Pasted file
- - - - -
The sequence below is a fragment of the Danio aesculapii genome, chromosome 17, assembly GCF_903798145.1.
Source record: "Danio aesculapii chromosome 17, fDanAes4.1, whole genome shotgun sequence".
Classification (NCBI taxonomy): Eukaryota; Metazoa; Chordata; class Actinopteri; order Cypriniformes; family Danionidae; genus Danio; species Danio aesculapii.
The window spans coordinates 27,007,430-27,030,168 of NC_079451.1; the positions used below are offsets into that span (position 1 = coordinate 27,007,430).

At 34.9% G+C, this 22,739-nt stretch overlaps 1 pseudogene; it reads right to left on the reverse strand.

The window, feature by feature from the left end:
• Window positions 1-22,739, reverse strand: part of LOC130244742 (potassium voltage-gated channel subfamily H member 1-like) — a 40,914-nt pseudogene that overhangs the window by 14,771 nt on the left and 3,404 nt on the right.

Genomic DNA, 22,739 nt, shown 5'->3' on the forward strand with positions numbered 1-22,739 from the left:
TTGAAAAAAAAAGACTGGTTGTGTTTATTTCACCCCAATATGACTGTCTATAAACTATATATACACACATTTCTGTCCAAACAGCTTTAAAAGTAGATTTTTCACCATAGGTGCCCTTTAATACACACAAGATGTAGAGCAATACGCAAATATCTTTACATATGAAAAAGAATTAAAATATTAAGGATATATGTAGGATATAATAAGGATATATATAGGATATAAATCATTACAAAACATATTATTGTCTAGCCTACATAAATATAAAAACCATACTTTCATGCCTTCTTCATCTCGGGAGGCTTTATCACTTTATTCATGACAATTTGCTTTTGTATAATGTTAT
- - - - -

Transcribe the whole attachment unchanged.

The sequence below is a fragment of the Danio aesculapii genome, chromosome 17, assembly GCF_903798145.1.
Source record: "Danio aesculapii chromosome 17, fDanAes4.1, whole genome shotgun sequence".
Classification (NCBI taxonomy): Eukaryota; Metazoa; Chordata; class Actinopteri; order Cypriniformes; family Danionidae; genus Danio; species Danio aesculapii.
The window spans coordinates 27,007,430-27,030,168 of NC_079451.1; the positions used below are offsets into that span (position 1 = coordinate 27,007,430).

At 34.9% G+C, this 22,739-nt stretch overlaps 1 pseudogene; it reads right to left on the reverse strand.

The window, feature by feature from the left end:
• Window positions 1-22,739, reverse strand: part of LOC130244742 (potassium voltage-gated channel subfamily H member 1-like) — a 40,914-nt pseudogene that overhangs the window by 14,771 nt on the left and 3,404 nt on the right.

Genomic DNA, 22,739 nt, shown 5'->3' on the forward strand with positions numbered 1-22,739 from the left:
TTGAAAAAAAAAGACTGGTTGTGTTTATTTCACCCCAATATGACTGTCTATAAACTATATATACACACATTTCTGTCCAAACAGCTTTAAAAGTAGATTTTTCACCATAGGTGCCCTTTAATACACACAAGATGTAGAGCAATACGCAAATATCTTTACATATGAAAAAGAATTAAAATATTAAGGATATATGTAGGATATAATAAGGATATATATAGGATATAAATCATTACAAAACATATTATTGTCTAGCCTACATAAATATAAAAACCATACTTTCATGCCTTCTTCATCTCGGGAGGCTTTATCACTTTATTCATGACAATTTGCTTTTGTATAATGTTAT